Tuesday, May 5, 2015

The CSA Begins!

**A draft post I found from about a year ago.**

Remember how I always talk about eating locally?  It's usually how I explain my travel exception from being vegetarian.  (It's also how I attempt to defuse the tension when someone offers me a piece of chicken, and I explain that I don't eat meat, and they start apologizing profusely.  Why do they do this?  They were being nice, and offering me food...).

Now, it is time for me to eat my words.  Literally.  (Ho ho ho...aaaand that's a groaner.  Sorry.)  My CSA from Rocklands Farm has begun!  I'm excited to incorporate more of what is local and seasonal into my diet, and see where it takes me.  I used to spend hours looking at recipes, and then just buying whatever I needed from the co-op, if the fruit stand or the farmers' market didn't have all the ingredients.  It's still a little frightening to jump out and run with my own inspiration (how do I know it will be good if a famous food blogger hasn't vetted it?), but with work, hours of recipe meditation are not in the cards.  Now, I just have to show up in the kitchen and see what happens (and it really hasn't been a challenge so far- greens, gorgeous greens, more eggs than I know what to do with, and a few other odds and ends like thyme and broccoli rabe).

Eating local (or trying - who knows where those mung beans came from) and the chance to meet David Lebovitz!!! led me away from de-stingering nettles to the Dupont Circle Farmers' Market.  While working up the courage to go up and talk to the man, I toured the market several times, and ended up with goat cheese (two kinds, I know), fingerling sweet potatoes, Fuji and Gold Rush apples, midnight and golden beets, and a giant bag of sweet, young carrots.  It was hard to resist the ciders, the yogurts, the pickles, the heads of lettuce, the rhubarb...  You have a CSA, Kemper!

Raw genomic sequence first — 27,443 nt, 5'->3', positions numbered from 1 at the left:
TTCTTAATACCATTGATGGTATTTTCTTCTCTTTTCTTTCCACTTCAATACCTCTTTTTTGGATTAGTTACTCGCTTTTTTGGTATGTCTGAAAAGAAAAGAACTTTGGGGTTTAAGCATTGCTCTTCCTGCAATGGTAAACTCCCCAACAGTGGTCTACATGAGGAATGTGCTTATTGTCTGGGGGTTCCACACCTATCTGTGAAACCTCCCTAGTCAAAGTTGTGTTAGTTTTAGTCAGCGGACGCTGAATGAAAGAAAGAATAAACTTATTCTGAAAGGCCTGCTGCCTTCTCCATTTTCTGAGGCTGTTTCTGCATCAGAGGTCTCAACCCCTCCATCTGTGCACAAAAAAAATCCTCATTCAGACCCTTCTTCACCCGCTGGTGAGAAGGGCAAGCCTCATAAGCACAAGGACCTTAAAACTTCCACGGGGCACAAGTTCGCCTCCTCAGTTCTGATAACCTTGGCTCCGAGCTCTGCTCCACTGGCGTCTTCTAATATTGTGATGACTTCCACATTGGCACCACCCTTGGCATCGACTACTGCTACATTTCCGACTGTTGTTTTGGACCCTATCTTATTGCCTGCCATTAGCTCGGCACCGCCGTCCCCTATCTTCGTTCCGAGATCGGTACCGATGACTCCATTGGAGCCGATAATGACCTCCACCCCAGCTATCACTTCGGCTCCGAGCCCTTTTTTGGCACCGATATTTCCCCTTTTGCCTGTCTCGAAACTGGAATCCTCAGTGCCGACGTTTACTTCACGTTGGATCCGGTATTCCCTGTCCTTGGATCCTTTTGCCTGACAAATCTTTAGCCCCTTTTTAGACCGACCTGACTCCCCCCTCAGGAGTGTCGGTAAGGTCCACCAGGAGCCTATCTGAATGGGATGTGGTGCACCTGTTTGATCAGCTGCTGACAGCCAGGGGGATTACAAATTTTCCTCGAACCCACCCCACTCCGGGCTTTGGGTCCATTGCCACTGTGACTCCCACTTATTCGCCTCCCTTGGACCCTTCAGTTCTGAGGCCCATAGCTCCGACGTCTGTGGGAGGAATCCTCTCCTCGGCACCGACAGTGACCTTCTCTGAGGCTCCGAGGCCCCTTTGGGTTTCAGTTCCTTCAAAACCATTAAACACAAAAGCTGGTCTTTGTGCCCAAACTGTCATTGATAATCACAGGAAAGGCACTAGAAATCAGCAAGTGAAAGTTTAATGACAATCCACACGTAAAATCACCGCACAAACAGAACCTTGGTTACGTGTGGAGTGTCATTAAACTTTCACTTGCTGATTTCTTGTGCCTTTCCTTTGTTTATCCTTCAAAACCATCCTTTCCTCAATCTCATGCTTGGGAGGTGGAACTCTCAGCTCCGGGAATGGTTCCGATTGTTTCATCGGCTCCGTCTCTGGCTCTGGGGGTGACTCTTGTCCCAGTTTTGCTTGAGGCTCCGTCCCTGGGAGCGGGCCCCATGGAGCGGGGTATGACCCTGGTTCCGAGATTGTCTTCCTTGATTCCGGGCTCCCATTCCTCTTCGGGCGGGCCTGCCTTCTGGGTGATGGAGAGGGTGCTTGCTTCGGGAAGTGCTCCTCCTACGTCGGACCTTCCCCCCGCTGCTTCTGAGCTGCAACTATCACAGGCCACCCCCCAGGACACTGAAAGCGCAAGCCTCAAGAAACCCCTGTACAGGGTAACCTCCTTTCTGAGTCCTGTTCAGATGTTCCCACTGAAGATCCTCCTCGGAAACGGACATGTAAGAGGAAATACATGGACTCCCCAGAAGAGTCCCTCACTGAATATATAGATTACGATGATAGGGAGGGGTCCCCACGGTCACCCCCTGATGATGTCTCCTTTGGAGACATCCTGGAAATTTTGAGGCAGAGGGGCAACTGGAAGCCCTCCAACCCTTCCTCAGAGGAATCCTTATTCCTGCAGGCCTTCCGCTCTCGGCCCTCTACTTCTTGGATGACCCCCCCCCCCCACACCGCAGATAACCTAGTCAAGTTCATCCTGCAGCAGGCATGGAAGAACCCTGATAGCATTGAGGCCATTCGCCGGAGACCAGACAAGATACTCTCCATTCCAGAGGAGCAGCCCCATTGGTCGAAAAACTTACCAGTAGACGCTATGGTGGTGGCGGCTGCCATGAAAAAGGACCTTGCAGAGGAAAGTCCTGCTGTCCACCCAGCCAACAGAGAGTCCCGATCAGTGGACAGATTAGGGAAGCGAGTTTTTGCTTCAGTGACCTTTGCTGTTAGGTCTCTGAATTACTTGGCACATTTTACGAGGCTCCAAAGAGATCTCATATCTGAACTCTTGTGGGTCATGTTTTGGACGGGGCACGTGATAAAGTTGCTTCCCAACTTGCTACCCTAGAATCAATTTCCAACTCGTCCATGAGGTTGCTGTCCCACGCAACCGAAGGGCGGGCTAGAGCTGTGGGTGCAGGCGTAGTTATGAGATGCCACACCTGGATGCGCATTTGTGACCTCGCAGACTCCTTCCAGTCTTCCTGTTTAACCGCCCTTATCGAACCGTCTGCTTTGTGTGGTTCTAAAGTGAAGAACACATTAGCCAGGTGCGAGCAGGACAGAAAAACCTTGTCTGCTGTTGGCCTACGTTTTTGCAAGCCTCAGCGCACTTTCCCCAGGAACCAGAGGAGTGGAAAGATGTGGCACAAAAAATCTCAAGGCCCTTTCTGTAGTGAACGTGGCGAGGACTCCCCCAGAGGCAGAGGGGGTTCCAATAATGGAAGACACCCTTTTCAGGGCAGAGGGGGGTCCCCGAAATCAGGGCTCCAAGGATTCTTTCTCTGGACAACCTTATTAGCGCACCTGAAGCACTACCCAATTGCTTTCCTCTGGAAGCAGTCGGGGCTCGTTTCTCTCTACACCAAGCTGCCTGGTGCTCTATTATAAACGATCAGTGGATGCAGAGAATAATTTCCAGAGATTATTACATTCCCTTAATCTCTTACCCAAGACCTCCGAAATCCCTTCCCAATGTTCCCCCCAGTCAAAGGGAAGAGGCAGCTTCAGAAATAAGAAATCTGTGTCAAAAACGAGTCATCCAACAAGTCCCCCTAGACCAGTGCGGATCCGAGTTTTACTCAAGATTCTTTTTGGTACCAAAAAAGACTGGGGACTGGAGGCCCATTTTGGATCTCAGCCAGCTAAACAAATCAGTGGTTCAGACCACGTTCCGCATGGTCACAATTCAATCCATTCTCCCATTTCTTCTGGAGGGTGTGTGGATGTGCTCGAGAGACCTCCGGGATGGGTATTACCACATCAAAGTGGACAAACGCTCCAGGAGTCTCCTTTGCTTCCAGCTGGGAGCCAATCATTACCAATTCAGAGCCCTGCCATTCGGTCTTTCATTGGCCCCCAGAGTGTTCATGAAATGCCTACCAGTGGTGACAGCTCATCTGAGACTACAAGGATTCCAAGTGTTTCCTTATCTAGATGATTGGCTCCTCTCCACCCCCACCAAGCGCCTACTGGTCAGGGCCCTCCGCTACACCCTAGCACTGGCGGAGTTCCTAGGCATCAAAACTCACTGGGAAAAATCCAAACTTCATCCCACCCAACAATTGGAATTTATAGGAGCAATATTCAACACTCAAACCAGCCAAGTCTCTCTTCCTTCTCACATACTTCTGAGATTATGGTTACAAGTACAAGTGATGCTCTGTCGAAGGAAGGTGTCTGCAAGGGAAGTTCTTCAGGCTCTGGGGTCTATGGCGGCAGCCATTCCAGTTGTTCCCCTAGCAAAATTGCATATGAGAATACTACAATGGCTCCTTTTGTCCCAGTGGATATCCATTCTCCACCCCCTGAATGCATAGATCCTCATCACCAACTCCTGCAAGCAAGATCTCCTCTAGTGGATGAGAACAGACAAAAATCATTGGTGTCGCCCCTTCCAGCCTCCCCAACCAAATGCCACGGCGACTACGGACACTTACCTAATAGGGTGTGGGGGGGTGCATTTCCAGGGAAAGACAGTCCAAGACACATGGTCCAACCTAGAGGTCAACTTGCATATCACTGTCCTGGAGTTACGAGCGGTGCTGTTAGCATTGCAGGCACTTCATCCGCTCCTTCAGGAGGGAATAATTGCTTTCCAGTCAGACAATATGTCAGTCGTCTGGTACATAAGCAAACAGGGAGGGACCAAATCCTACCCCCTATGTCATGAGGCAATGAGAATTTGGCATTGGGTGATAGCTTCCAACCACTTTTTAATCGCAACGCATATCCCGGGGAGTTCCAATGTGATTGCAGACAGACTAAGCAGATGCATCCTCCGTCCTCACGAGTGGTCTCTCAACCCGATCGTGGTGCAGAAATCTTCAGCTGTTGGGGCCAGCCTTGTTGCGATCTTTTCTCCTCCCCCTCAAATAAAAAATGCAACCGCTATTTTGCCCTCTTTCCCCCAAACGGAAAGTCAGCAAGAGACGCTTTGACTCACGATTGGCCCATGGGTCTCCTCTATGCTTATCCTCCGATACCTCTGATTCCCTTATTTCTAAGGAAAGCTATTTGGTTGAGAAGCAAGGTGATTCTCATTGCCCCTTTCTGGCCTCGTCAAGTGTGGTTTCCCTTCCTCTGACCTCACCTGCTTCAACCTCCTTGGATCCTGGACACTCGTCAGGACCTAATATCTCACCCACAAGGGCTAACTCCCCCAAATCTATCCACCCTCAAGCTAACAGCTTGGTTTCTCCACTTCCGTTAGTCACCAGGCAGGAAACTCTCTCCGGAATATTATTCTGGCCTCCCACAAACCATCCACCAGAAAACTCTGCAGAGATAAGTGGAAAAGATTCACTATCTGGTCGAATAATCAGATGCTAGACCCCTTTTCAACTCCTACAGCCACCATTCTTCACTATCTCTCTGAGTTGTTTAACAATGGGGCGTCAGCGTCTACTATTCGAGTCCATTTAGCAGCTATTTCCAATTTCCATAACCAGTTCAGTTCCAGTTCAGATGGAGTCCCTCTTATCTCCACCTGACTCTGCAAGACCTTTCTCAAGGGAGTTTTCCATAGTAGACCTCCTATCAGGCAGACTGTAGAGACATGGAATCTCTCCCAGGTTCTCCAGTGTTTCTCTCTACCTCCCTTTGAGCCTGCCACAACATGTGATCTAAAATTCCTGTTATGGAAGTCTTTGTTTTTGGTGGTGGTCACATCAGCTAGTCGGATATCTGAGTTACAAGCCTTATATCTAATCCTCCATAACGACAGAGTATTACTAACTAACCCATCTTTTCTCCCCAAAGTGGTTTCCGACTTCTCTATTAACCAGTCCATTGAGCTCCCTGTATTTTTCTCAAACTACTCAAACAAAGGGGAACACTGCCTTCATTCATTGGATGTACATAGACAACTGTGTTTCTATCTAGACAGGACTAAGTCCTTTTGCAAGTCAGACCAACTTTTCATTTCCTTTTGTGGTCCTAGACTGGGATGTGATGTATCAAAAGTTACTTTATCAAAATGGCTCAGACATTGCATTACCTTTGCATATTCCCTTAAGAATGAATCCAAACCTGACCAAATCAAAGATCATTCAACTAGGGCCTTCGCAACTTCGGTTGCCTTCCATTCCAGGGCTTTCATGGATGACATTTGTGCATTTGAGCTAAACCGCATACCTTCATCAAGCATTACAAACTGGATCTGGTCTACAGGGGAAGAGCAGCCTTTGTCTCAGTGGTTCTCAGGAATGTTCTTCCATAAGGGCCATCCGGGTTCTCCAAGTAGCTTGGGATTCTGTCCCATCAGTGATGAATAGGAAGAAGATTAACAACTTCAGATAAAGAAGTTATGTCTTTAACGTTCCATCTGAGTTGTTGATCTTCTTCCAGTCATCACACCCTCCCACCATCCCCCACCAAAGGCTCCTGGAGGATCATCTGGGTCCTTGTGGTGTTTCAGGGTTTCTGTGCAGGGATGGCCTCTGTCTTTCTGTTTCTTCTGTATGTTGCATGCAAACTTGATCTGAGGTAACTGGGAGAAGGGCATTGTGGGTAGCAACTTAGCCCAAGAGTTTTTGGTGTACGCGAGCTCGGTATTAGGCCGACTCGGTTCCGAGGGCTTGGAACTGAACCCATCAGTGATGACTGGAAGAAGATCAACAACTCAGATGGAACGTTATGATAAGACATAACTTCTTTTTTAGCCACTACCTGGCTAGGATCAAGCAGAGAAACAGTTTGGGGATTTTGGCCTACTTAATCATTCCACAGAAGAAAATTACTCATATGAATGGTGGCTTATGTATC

Last night, I made a 101 Cookbooks-esque meal of French green lentils, shredded radish, carrots, arugula, cotija, a wine-poached egg, and some greens I don't even know the name of.  Let's see where tonight takes me.

Baying Hound Brewery

Rockville, my current city, suffers from what a former roommate called "Instant Life".  The city center was inflated overnight, snapped into place, and is ready with its veneer of character for People! Bustle! Business!  It looks as if it could be interesting -- and I do love the library -- but somehow my eyes just pass over it without stopping.  Nothing pulls me in.

There are many good things about the city center, and other developments like it.  Rockville Town Center is walkable, close to the metro, it has a market (albeit an exceedingly pricey one) and a library and clothing shops and restaurants...  I can't judge it too harshly, but it fails to inspire.

Character overfloweth, however, on the other side of the Rockville Pike, at the Baying Hound Brewery.  It sits amid autobody shops and storage sheds, and looks mostly like your friend's garage who happens to make (a lot of) beer.  A current roommate and I walked over after dinner, and each ordered a flight.

The six-beer flight included:
  • Darwin: a sour beer -- or, American Wild Ale, as they called it -- pretty decent, not eye-openingly sour, rather fruity in fact.  Almost like a mix between a saison and a sour.
  • Dog Breath: technically a malt liquor (no hops at all) that they infused with wormwood.  Medicinal was the best you could say about it.  The man behind the counter said, "It's the least bad it's been," -- it seems it started out undrinkable.
  • Dog Park: an IPA.  Not bad, I probably wouldn't go out and purchase a six-pack, but then a California girl is picky about her hops.
  • Hrotgarmr: a Viking ale (that is, as close as modern health codes allow them to get to a Viking ale)
  • Lord Wimsey Pale Ale: I enjoyed this one.  Flowery, light, drinkable.
  • Originators Belgian: My favorite by far.  Very drinkable, especially on a warm spring evening.
It is fortunate that the Originators was such a success - it is the beer they made in honor of a local ska band, and the only one they have been canning so far.  In general, I still find this brewery a bit unreliable.  They seem to have no problem serving beer that they do not think highly of (and we buy it, so I understand the motive from a business perspective), and a particular beer can vary a great deal (in quality and flavor) from one batch to the next.  You never quite know what you will get.

On the other hand, that is in a way part of the charm of the place.  The bartender wears dragon rings, the TV runs through a series of local trivia questions, there's a popcorn machine, and Celtic punk plays in the background.  The crowd is small, but solid -- other citizens interested in exploring the successes (and failures) of the slow, organic growth on the other side of the Rockville Pike.